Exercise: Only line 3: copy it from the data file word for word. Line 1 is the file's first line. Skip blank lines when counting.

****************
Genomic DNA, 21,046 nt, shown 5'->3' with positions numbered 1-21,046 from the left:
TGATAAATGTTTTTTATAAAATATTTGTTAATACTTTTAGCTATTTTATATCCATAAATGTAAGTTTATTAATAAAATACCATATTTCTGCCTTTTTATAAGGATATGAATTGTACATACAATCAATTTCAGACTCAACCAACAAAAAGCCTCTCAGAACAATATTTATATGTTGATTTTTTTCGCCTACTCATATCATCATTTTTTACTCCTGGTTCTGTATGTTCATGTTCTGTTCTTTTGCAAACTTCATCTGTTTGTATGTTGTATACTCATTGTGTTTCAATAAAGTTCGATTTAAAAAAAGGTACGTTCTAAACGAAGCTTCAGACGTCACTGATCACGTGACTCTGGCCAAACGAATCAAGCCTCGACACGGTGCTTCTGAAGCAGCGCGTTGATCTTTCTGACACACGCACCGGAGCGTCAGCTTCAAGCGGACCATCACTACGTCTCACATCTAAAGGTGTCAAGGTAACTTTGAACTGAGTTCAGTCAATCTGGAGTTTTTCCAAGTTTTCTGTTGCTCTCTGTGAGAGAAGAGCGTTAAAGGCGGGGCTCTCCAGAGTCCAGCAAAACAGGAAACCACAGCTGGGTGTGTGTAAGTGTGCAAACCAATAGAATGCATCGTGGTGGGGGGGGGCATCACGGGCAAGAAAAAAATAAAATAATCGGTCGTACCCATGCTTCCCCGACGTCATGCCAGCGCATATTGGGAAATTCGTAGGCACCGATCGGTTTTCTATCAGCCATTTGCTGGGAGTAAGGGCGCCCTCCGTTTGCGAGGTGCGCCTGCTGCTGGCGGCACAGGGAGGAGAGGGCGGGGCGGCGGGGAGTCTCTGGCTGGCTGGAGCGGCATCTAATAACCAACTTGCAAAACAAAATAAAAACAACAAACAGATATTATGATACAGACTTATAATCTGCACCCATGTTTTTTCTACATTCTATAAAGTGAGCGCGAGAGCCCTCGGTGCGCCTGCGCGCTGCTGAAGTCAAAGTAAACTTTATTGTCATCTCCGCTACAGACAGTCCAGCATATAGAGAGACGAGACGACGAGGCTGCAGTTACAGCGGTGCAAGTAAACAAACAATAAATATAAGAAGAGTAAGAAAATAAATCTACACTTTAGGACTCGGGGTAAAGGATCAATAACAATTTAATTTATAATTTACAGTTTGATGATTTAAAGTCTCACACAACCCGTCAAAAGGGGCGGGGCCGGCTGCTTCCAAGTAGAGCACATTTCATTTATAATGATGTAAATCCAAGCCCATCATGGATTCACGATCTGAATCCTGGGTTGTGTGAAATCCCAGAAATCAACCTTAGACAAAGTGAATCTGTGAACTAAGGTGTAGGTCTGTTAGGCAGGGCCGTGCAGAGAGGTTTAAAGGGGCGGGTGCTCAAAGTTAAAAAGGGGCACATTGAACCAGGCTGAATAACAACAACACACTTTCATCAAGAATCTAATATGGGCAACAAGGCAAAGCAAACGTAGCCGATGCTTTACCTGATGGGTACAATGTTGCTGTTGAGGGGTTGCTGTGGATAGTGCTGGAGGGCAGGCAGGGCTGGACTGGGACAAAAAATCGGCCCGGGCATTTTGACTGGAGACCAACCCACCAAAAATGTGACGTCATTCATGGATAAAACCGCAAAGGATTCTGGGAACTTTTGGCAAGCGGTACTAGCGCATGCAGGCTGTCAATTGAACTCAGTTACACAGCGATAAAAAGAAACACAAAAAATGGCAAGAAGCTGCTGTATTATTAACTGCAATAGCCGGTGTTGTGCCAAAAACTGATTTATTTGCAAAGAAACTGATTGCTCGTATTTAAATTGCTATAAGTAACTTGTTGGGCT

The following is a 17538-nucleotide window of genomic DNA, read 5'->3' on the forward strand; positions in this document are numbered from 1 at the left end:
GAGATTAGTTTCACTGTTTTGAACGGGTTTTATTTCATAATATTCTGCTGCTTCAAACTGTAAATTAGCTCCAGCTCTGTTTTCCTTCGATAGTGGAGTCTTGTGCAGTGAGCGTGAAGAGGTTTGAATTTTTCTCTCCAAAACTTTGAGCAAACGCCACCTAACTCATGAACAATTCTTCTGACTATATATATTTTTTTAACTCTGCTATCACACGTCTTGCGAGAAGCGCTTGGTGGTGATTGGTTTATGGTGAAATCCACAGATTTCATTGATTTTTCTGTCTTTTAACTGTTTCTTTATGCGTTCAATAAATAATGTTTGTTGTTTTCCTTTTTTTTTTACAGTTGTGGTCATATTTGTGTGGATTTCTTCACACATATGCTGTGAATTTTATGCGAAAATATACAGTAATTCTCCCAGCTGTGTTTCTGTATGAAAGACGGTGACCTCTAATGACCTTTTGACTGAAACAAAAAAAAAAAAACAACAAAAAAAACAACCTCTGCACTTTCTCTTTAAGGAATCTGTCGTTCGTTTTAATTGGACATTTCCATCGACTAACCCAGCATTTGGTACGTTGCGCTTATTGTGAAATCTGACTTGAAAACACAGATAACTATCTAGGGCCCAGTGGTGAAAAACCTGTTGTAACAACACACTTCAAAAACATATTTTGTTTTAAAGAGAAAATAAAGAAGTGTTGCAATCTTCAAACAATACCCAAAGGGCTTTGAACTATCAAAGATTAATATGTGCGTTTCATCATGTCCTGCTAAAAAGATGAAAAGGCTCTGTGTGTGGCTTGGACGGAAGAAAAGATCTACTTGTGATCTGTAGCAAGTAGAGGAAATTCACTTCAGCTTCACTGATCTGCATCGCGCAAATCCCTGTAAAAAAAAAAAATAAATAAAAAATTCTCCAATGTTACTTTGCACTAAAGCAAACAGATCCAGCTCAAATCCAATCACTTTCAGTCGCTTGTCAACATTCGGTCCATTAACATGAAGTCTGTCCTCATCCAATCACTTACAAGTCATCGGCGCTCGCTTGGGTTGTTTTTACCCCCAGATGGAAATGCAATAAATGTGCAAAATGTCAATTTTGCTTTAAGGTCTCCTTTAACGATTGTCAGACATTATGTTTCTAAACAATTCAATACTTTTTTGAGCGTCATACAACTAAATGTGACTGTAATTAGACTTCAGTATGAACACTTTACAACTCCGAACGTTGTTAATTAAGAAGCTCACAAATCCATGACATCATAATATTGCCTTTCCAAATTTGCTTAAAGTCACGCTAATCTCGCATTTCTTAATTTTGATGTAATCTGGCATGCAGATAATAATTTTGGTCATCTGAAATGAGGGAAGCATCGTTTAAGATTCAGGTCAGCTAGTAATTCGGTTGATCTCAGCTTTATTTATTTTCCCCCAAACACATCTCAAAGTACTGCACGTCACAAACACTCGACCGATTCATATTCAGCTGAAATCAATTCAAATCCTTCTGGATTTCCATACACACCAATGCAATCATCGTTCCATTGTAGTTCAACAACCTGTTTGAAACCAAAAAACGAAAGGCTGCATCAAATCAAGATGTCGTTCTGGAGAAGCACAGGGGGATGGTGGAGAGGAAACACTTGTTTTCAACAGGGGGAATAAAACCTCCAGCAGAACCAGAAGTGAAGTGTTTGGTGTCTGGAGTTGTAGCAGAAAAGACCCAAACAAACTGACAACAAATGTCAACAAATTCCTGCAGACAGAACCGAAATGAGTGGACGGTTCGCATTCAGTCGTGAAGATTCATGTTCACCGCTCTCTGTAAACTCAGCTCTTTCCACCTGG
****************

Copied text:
The following is a 17538-nucleotide window of genomic DNA, read 5'->3' on the forward strand; positions in this document are numbered from 1 at the left end: